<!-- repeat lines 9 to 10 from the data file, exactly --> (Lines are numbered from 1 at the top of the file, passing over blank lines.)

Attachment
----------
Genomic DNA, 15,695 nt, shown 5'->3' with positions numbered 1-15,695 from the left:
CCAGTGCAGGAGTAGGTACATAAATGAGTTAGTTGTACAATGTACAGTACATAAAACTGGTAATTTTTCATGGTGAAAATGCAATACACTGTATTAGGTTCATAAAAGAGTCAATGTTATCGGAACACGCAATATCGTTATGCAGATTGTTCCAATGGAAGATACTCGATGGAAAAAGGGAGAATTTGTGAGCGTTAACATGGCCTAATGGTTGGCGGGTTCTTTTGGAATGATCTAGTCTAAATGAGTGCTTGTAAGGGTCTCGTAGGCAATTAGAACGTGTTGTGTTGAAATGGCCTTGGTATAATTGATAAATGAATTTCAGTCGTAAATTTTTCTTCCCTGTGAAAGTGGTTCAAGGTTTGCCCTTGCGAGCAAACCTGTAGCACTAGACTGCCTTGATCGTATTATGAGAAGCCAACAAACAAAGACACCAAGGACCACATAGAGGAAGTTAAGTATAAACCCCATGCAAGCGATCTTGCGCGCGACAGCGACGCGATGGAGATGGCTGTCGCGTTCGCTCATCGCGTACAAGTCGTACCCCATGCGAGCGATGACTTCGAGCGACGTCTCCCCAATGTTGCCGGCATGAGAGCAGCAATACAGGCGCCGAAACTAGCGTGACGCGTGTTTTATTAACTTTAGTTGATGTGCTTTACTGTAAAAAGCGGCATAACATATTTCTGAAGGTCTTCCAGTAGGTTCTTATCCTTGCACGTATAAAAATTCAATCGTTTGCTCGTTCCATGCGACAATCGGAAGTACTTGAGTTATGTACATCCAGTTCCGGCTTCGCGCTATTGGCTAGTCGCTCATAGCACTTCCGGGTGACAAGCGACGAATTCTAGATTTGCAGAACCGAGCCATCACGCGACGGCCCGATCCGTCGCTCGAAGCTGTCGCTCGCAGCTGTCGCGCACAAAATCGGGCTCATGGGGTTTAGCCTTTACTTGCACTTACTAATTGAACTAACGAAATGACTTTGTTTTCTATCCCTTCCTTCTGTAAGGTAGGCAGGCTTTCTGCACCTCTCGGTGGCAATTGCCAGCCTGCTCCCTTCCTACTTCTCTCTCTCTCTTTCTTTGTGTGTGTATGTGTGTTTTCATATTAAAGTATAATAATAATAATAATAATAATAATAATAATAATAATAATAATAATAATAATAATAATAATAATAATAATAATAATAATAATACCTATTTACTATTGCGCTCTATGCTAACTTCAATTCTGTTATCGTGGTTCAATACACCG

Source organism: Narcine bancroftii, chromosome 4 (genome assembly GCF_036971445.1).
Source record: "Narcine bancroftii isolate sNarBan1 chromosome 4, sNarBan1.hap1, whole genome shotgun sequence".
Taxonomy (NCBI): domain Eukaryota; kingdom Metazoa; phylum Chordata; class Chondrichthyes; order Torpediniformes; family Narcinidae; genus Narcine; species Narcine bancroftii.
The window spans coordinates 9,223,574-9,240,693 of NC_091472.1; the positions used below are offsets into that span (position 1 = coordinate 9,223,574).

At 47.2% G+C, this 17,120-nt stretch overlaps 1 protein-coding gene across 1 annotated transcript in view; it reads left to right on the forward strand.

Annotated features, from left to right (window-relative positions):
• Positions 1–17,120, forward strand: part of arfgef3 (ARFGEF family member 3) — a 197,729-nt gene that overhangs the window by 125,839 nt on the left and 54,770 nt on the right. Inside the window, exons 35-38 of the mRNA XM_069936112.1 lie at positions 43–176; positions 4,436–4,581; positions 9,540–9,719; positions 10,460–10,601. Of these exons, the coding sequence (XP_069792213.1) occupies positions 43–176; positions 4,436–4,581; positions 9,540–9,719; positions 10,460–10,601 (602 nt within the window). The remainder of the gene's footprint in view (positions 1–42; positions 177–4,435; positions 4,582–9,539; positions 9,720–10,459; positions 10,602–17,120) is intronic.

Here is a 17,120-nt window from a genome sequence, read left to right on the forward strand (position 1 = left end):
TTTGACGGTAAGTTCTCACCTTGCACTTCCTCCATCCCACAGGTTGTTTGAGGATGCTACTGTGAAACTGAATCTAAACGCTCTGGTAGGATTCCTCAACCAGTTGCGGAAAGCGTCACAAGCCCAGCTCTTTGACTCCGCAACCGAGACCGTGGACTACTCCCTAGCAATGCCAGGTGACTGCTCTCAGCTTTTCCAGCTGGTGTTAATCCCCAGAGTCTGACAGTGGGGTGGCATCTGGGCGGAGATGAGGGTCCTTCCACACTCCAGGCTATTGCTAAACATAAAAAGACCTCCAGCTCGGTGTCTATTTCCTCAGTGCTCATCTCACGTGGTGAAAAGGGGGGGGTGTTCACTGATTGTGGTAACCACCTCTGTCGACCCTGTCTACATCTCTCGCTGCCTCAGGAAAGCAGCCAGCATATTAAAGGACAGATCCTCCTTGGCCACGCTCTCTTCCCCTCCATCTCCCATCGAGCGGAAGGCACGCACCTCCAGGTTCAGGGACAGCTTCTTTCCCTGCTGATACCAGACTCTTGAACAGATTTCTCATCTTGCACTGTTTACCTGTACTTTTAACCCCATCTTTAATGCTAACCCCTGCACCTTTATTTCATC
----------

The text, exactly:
• Positions 1–17,120, forward strand: part of arfgef3 (ARFGEF family member 3) — a 197,729-nt gene that overhangs the window by 125,839 nt on the left and 54,770 nt on the right. Inside the window, exons 35-38 of the mRNA XM_069936112.1 lie at positions 43–176; positions 4,436–4,581; positions 9,540–9,719; positions 10,460–10,601. Of these exons, the coding sequence (XP_069792213.1) occupies positions 43–176; positions 4,436–4,581; positions 9,540–9,719; positions 10,460–10,601 (602 nt within the window). The remainder of the gene's footprint in view (positions 1–42; positions 177–4,435; positions 4,582–9,539; positions 9,720–10,459; positions 10,602–17,120) is intronic.

Here is a 17,120-nt window from a genome sequence, read left to right on the forward strand (position 1 = left end):